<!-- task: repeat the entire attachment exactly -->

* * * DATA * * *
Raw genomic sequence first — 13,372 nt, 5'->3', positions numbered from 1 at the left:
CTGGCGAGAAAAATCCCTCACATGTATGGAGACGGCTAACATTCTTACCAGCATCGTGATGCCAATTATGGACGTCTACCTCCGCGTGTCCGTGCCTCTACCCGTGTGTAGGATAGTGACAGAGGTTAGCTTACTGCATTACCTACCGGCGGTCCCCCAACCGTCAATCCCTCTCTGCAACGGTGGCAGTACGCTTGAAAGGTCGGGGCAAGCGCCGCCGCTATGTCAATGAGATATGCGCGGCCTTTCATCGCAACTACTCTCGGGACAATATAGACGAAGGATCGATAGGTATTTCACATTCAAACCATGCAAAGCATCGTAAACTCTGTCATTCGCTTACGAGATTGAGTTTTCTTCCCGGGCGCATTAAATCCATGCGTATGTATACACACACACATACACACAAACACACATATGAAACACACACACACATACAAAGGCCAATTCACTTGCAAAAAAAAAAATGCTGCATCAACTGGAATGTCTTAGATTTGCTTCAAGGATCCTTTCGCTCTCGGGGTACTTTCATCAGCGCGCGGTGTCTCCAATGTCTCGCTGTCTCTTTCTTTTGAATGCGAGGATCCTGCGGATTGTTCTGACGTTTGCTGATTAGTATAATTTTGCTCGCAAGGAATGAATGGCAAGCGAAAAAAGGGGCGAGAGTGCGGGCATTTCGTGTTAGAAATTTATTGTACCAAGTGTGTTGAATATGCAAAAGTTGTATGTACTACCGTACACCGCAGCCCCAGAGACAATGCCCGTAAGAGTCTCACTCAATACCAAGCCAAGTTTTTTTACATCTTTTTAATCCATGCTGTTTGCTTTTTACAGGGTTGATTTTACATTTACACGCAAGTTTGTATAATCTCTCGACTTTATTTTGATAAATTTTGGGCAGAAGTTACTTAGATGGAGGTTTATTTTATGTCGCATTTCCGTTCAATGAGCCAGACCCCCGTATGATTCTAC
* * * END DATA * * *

Raw genomic sequence first — 13,372 nt, 5'->3', positions numbered from 1 at the left:
CTGGCGAGAAAAATCCCTCACATGTATGGAGACGGCTAACATTCTTACCAGCATCGTGATGCCAATTATGGACGTCTACCTCCGCGTGTCCGTGCCTCTACCCGTGTGTAGGATAGTGACAGAGGTTAGCTTACTGCATTACCTACCGGCGGTCCCCCAACCGTCAATCCCTCTCTGCAACGGTGGCAGTACGCTTGAAAGGTCGGGGCAAGCGCCGCCGCTATGTCAATGAGATATGCGCGGCCTTTCATCGCAACTACTCTCGGGACAATATAGACGAAGGATCGATAGGTATTTCACATTCAAACCATGCAAAGCATCGTAAACTCTGTCATTCGCTTACGAGATTGAGTTTTCTTCCCGGGCGCATTAAATCCATGCGTATGTATACACACACACATACACACAAACACACATATGAAACACACACACACATACAAAGGCCAATTCACTTGCAAAAAAAAAAATGCTGCATCAACTGGAATGTCTTAGATTTGCTTCAAGGATCCTTTCGCTCTCGGGGTACTTTCATCAGCGCGCGGTGTCTCCAATGTCTCGCTGTCTCTTTCTTTTGAATGCGAGGATCCTGCGGATTGTTCTGACGTTTGCTGATTAGTATAATTTTGCTCGCAAGGAATGAATGGCAAGCGAAAAAAGGGGCGAGAGTGCGGGCATTTCGTGTTAGAAATTTATTGTACCAAGTGTGTTGAATATGCAAAAGTTGTATGTACTACCGTACACCGCAGCCCCAGAGACAATGCCCGTAAGAGTCTCACTCAATACCAAGCCAAGTTTTTTTACATCTTTTTAATCCATGCTGTTTGCTTTTTACAGGGTTGATTTTACATTTACACGCAAGTTTGTATAATCTCTCGACTTTATTTTGATAAATTTTGGGCAGAAGTTACTTAGATGGAGGTTTATTTTATGTCGCATTTCCGTTCAATGAGCCAGACCCCCGTATGATTCTAC